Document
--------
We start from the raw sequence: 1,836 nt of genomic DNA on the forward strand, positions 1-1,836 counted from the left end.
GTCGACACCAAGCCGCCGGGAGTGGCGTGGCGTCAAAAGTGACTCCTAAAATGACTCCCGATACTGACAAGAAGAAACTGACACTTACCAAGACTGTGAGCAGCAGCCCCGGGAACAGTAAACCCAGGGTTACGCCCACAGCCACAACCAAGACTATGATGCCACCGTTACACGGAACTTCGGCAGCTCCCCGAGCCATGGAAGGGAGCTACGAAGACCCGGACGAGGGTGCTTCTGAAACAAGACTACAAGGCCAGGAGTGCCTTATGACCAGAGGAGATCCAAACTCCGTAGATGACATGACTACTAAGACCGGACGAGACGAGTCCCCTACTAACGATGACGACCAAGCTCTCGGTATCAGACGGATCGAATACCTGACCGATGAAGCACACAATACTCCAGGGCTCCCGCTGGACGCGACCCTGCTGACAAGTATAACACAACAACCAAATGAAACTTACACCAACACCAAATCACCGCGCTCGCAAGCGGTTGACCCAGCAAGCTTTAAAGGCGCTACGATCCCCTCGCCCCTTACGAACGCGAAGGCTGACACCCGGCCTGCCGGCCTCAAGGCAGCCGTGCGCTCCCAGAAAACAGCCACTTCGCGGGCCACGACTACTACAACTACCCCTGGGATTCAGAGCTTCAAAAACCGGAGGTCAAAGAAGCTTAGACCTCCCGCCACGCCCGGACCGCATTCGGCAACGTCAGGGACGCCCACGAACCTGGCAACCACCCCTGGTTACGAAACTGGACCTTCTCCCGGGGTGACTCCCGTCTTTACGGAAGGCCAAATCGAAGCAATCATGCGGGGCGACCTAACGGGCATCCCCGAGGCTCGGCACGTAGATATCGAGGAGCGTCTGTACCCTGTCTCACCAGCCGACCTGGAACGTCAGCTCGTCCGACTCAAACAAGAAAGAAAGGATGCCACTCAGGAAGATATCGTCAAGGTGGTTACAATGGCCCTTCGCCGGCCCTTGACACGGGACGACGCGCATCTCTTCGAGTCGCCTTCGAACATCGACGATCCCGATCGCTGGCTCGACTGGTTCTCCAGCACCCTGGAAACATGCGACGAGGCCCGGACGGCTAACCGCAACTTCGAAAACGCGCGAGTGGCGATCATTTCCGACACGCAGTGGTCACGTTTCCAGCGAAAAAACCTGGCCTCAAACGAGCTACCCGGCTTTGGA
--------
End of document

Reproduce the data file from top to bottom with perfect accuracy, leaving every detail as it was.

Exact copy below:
We start from the raw sequence: 1,836 nt of genomic DNA on the forward strand, positions 1-1,836 counted from the left end.
GTCGACACCAAGCCGCCGGGAGTGGCGTGGCGTCAAAAGTGACTCCTAAAATGACTCCCGATACTGACAAGAAGAAACTGACACTTACCAAGACTGTGAGCAGCAGCCCCGGGAACAGTAAACCCAGGGTTACGCCCACAGCCACAACCAAGACTATGATGCCACCGTTACACGGAACTTCGGCAGCTCCCCGAGCCATGGAAGGGAGCTACGAAGACCCGGACGAGGGTGCTTCTGAAACAAGACTACAAGGCCAGGAGTGCCTTATGACCAGAGGAGATCCAAACTCCGTAGATGACATGACTACTAAGACCGGACGAGACGAGTCCCCTACTAACGATGACGACCAAGCTCTCGGTATCAGACGGATCGAATACCTGACCGATGAAGCACACAATACTCCAGGGCTCCCGCTGGACGCGACCCTGCTGACAAGTATAACACAACAACCAAATGAAACTTACACCAACACCAAATCACCGCGCTCGCAAGCGGTTGACCCAGCAAGCTTTAAAGGCGCTACGATCCCCTCGCCCCTTACGAACGCGAAGGCTGACACCCGGCCTGCCGGCCTCAAGGCAGCCGTGCGCTCCCAGAAAACAGCCACTTCGCGGGCCACGACTACTACAACTACCCCTGGGATTCAGAGCTTCAAAAACCGGAGGTCAAAGAAGCTTAGACCTCCCGCCACGCCCGGACCGCATTCGGCAACGTCAGGGACGCCCACGAACCTGGCAACCACCCCTGGTTACGAAACTGGACCTTCTCCCGGGGTGACTCCCGTCTTTACGGAAGGCCAAATCGAAGCAATCATGCGGGGCGACCTAACGGGCATCCCCGAGGCTCGGCACGTAGATATCGAGGAGCGTCTGTACCCTGTCTCACCAGCCGACCTGGAACGTCAGCTCGTCCGACTCAAACAAGAAAGAAAGGATGCCACTCAGGAAGATATCGTCAAGGTGGTTACAATGGCCCTTCGCCGGCCCTTGACACGGGACGACGCGCATCTCTTCGAGTCGCCTTCGAACATCGACGATCCCGATCGCTGGCTCGACTGGTTCTCCAGCACCCTGGAAACATGCGACGAGGCCCGGACGGCTAACCGCAACTTCGAAAACGCGCGAGTGGCGATCATTTCCGACACGCAGTGGTCACGTTTCCAGCGAAAAAACCTGGCCTCAAACGAGCTACCCGGCTTTGGA